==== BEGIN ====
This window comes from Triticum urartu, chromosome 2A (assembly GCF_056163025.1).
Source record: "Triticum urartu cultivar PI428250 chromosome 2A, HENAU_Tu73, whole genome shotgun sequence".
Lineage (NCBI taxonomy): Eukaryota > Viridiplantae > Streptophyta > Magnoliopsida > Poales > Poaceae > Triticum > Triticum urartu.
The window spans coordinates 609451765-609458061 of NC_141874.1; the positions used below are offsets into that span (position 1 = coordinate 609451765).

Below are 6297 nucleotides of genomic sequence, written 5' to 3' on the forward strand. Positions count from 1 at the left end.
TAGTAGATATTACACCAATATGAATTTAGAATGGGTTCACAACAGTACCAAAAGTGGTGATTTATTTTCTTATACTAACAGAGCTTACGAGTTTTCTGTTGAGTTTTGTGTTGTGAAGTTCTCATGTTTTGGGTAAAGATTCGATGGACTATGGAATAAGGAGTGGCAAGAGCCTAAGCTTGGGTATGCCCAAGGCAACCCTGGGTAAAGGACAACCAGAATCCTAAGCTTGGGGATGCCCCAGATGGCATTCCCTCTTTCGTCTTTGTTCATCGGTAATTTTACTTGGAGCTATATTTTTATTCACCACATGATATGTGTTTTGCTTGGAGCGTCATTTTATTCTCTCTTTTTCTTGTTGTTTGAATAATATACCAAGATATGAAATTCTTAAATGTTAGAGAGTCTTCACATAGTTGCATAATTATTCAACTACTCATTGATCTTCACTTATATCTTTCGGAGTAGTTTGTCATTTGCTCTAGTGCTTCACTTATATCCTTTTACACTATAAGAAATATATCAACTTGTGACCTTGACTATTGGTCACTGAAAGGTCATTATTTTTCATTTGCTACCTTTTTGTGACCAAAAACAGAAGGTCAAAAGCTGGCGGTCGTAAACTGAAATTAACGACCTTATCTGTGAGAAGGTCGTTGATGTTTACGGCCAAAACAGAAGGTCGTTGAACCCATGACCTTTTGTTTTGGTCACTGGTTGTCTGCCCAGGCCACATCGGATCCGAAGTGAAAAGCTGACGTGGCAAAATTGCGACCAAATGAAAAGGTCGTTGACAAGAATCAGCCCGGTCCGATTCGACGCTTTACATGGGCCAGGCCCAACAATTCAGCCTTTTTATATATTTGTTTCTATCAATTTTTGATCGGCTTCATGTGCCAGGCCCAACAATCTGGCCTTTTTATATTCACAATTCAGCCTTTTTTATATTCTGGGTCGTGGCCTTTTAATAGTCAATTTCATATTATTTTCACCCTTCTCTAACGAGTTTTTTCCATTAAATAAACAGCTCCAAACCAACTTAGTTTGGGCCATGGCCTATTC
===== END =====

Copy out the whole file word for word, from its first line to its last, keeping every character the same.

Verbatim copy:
This window comes from Triticum urartu, chromosome 2A (assembly GCF_056163025.1).
Source record: "Triticum urartu cultivar PI428250 chromosome 2A, HENAU_Tu73, whole genome shotgun sequence".
Lineage (NCBI taxonomy): Eukaryota > Viridiplantae > Streptophyta > Magnoliopsida > Poales > Poaceae > Triticum > Triticum urartu.
The window spans coordinates 609451765-609458061 of NC_141874.1; the positions used below are offsets into that span (position 1 = coordinate 609451765).

Below are 6297 nucleotides of genomic sequence, written 5' to 3' on the forward strand. Positions count from 1 at the left end.
TAGTAGATATTACACCAATATGAATTTAGAATGGGTTCACAACAGTACCAAAAGTGGTGATTTATTTTCTTATACTAACAGAGCTTACGAGTTTTCTGTTGAGTTTTGTGTTGTGAAGTTCTCATGTTTTGGGTAAAGATTCGATGGACTATGGAATAAGGAGTGGCAAGAGCCTAAGCTTGGGTATGCCCAAGGCAACCCTGGGTAAAGGACAACCAGAATCCTAAGCTTGGGGATGCCCCAGATGGCATTCCCTCTTTCGTCTTTGTTCATCGGTAATTTTACTTGGAGCTATATTTTTATTCACCACATGATATGTGTTTTGCTTGGAGCGTCATTTTATTCTCTCTTTTTCTTGTTGTTTGAATAATATACCAAGATATGAAATTCTTAAATGTTAGAGAGTCTTCACATAGTTGCATAATTATTCAACTACTCATTGATCTTCACTTATATCTTTCGGAGTAGTTTGTCATTTGCTCTAGTGCTTCACTTATATCCTTTTACACTATAAGAAATATATCAACTTGTGACCTTGACTATTGGTCACTGAAAGGTCATTATTTTTCATTTGCTACCTTTTTGTGACCAAAAACAGAAGGTCAAAAGCTGGCGGTCGTAAACTGAAATTAACGACCTTATCTGTGAGAAGGTCGTTGATGTTTACGGCCAAAACAGAAGGTCGTTGAACCCATGACCTTTTGTTTTGGTCACTGGTTGTCTGCCCAGGCCACATCGGATCCGAAGTGAAAAGCTGACGTGGCAAAATTGCGACCAAATGAAAAGGTCGTTGACAAGAATCAGCCCGGTCCGATTCGACGCTTTACATGGGCCAGGCCCAACAATTCAGCCTTTTTATATATTTGTTTCTATCAATTTTTGATCGGCTTCATGTGCCAGGCCCAACAATCTGGCCTTTTTATATTCACAATTCAGCCTTTTTTATATTCTGGGTCGTGGCCTTTTAATAGTCAATTTCATATTATTTTCACCCTTCTCTAACGAGTTTTTTCCATTAAATAAACAGCTCCAAACCAACTTAGTTTGGGCCATGGCCTATTC